We've been anchored at La Playita in front of the Amador causeway for a week now. This is the largest city we've ever visited in Nakia, and we've had some growing pains in getting to know it. First let me say that being anchored right next to the ship channel is a thrilling experience. We have a ringside seat at one of the biggest crossroads of world commerce with ships passing us going to and from the Canal 24/7. They are a fascinating sight which for some reason I find very moving.
I mean that seriously but it's also an unfortunate pun. Between the ships, the pilot boats, the admeasurer's boats, the tour boats, the Canal Authority boats, and all the other misc. boats going by the Playita anchorage, we are in an almost constant state of motion. Periodically we are rocked by an especially large wake which knocks over cups, slides things around, and makes us lose our balance if we're not holding on to something. So far the only minor casualty is a broken chair arm when a bad wake caught John just as he was sitting down in one of our plastic cockpit chairs. People dislike the anchorage for this reason but there are currently 30 boats here as opposed to eight just across the causeway at La Flamenco. The problem with the Flamenco anchorage is a nasty swell or wind chop which is bad when the wind is out of the north, as it will be for most of the dry season. But that's a good anchorage during the rainy summer.
In both cases this is a difficult place to get anything done. The Amador Causeway is a tourist/weekender oriented strip loaded with steak and seafood restaurants and not much else. There's no Wifi to the anchorage, no laundry, no grocery store, and no showers, despite a $5/day charge to use the dinghy dock (which is accessible to the public and therefore not technically secure). The closest Wifi is at Bennigan's restaurant which is a dinghy ride to the La Playita dock and then a 15 minute walk around the causeway to the Flamenco Marina office where we end up looking straight back out at Nakia in Playita. The more direct route would be to land the dinghy on the causeway itself but that is forbidden and the fine is $500.
We wouldn't be bothered by any of this if there was a dependable bus service to get us off the causeway into town. But the fact that the local cruiser's guide lists 14 taxi drivers must be indicative of something. We had three bad bus days in a row when we first arrived. We waited three different times for at least an hour before giving up and catching a cab. One day we traveled extensively around the city and paid $27 for a total of three cab rides. But our last two bus days turned out better as we figured out that it's wiser to go out before 9 AM and come back in the late afternoon. All the restaurant workers use the collectivos (.25/ride) so they seem to run more frequently at peak staff turnover times. Because of the size of the city many cruisers have given up on taking buses, preferring to hire taxi's at $8-10/hour to take them around on their errands. This is so counter to our do-it-ourselves philosophy that we are determined to figure out the bus system. I simply cannot bear the thought of taking a taxi back and forth just to do my laundry!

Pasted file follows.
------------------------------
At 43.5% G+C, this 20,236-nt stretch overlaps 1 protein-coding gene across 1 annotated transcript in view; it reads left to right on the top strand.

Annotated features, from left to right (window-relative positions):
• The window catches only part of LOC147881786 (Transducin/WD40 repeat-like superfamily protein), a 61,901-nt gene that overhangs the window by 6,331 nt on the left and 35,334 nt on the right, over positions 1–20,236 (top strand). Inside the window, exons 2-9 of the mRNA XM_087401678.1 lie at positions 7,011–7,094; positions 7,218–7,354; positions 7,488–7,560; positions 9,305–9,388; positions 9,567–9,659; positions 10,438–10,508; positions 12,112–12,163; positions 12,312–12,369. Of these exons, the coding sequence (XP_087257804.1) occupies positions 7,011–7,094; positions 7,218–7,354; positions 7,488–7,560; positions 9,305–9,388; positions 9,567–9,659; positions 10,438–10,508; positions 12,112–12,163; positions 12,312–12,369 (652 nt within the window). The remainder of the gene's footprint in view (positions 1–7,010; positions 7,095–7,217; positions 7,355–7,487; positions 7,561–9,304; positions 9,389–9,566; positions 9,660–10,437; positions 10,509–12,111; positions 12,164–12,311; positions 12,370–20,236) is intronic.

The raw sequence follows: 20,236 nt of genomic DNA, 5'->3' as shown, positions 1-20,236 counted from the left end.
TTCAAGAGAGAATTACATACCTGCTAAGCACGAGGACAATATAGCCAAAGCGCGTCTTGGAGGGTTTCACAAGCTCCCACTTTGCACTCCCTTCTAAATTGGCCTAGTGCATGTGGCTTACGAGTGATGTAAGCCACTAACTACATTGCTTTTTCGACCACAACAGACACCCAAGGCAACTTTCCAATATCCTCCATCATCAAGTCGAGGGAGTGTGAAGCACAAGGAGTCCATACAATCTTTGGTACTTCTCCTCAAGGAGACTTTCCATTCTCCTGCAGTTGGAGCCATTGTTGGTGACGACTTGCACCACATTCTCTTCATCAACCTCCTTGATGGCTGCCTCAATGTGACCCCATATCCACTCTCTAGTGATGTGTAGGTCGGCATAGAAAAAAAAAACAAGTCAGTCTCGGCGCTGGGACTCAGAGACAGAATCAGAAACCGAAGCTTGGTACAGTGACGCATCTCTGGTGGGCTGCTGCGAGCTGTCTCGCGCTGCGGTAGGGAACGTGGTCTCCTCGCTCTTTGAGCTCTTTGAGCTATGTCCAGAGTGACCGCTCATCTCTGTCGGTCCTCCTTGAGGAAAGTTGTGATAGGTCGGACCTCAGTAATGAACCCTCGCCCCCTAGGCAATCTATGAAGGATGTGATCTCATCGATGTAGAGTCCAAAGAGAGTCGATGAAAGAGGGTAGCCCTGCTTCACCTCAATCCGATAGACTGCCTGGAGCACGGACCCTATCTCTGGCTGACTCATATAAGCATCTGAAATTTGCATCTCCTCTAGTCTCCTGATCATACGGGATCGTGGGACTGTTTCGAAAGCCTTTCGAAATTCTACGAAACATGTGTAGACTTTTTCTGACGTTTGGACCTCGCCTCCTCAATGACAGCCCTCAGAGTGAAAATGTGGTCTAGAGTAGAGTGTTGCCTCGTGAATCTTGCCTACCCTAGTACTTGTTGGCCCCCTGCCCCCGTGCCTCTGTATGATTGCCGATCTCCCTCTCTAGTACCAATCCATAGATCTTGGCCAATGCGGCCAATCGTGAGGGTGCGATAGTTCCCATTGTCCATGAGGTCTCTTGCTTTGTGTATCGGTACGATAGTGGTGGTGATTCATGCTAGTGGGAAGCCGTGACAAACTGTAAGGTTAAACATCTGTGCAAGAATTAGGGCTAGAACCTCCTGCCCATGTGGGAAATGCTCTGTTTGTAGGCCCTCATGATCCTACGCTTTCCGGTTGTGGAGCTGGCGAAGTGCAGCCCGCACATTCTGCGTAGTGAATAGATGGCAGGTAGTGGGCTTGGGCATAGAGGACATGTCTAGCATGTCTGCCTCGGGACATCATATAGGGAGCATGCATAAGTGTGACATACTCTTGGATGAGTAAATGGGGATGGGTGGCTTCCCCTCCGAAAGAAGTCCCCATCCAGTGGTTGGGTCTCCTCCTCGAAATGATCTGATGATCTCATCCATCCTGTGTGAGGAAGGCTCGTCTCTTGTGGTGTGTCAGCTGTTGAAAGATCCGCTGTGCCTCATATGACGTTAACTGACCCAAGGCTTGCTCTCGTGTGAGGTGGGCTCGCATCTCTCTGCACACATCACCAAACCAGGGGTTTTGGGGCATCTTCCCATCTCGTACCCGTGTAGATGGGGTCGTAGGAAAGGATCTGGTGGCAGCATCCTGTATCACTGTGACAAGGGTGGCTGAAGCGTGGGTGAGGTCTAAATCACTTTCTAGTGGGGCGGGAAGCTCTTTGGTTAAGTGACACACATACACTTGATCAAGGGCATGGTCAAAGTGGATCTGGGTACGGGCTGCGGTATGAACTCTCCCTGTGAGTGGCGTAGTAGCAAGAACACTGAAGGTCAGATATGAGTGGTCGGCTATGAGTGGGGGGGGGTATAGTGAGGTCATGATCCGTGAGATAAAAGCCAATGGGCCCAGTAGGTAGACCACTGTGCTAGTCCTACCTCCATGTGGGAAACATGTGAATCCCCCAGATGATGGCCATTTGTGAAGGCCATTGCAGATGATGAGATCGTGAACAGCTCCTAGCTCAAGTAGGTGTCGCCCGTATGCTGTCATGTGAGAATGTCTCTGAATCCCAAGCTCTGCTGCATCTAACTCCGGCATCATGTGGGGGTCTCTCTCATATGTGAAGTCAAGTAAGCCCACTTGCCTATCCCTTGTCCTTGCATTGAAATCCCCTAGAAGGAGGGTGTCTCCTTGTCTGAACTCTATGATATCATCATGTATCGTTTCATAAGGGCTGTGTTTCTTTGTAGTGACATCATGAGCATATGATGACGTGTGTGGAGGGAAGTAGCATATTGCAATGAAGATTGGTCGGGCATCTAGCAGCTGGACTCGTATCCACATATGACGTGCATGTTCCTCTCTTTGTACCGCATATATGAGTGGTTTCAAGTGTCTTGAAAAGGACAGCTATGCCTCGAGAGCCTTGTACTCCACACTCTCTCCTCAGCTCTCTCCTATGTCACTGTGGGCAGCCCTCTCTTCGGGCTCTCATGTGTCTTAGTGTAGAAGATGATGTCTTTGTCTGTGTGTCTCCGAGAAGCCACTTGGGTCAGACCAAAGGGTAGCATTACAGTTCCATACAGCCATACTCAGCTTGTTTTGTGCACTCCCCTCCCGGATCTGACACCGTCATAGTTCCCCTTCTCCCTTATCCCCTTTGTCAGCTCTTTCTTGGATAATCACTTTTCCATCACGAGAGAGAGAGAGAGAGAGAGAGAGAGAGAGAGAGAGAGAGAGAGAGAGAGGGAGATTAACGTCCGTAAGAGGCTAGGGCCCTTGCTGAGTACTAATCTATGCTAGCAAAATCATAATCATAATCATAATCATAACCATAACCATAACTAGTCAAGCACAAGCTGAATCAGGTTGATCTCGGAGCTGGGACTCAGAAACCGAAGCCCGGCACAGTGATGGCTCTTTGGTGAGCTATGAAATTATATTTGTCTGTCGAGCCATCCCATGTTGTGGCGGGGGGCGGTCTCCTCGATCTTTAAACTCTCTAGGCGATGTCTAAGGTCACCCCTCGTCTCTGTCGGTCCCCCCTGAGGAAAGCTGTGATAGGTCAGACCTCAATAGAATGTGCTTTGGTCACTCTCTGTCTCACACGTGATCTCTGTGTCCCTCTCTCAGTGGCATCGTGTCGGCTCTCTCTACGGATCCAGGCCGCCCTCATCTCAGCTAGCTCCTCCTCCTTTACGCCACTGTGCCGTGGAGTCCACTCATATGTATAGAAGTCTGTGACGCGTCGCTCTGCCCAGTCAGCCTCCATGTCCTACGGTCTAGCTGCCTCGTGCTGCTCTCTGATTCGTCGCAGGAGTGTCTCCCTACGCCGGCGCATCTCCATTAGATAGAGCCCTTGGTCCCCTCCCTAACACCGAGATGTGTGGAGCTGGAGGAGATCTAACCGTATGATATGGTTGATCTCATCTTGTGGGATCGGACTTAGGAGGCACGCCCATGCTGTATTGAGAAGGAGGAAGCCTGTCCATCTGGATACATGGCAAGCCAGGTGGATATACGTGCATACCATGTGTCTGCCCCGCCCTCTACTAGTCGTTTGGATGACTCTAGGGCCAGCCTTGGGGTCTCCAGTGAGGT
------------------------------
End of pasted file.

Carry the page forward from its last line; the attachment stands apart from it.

We've checked out three of the recommended grocery store chains and basically this is like living in the States. We've seen items that have been missing from our lives for four years, but at Stateside prices (we imagine) we'll go on doing without them. Where we've seriously gone off the cruiser budget wagon this week is eating out. We celebrated our arrival with a delicious Italian meal at Alberto's with Sarana; ate lunches out during shopping days; splurged big time on beers and burgers at a Bennigan's Wifi fix; had a disappointing post-laundry ordeal meal at Mi Ranchito's (which is always mystifyingly packed considering the ho-hum food there); indulged in high end Indian food at Masala (no lunch buffet here!); and I'm working my way through all the flavors of ice cream at Gelarti (not really gelato, but good ice cream).
I'm enjoying all that life in the big city has to offer but John is pining for the slower pace (and calmer anchorages) of the Las Perlas islands. Our new oil sender should arrive before Christmas, and we'll attend a potluck dinner on the 25th with 30 other cruisers at the Balboa Yacht Club. We should be back out in the islands for a quiet NY's eve.
Linda and John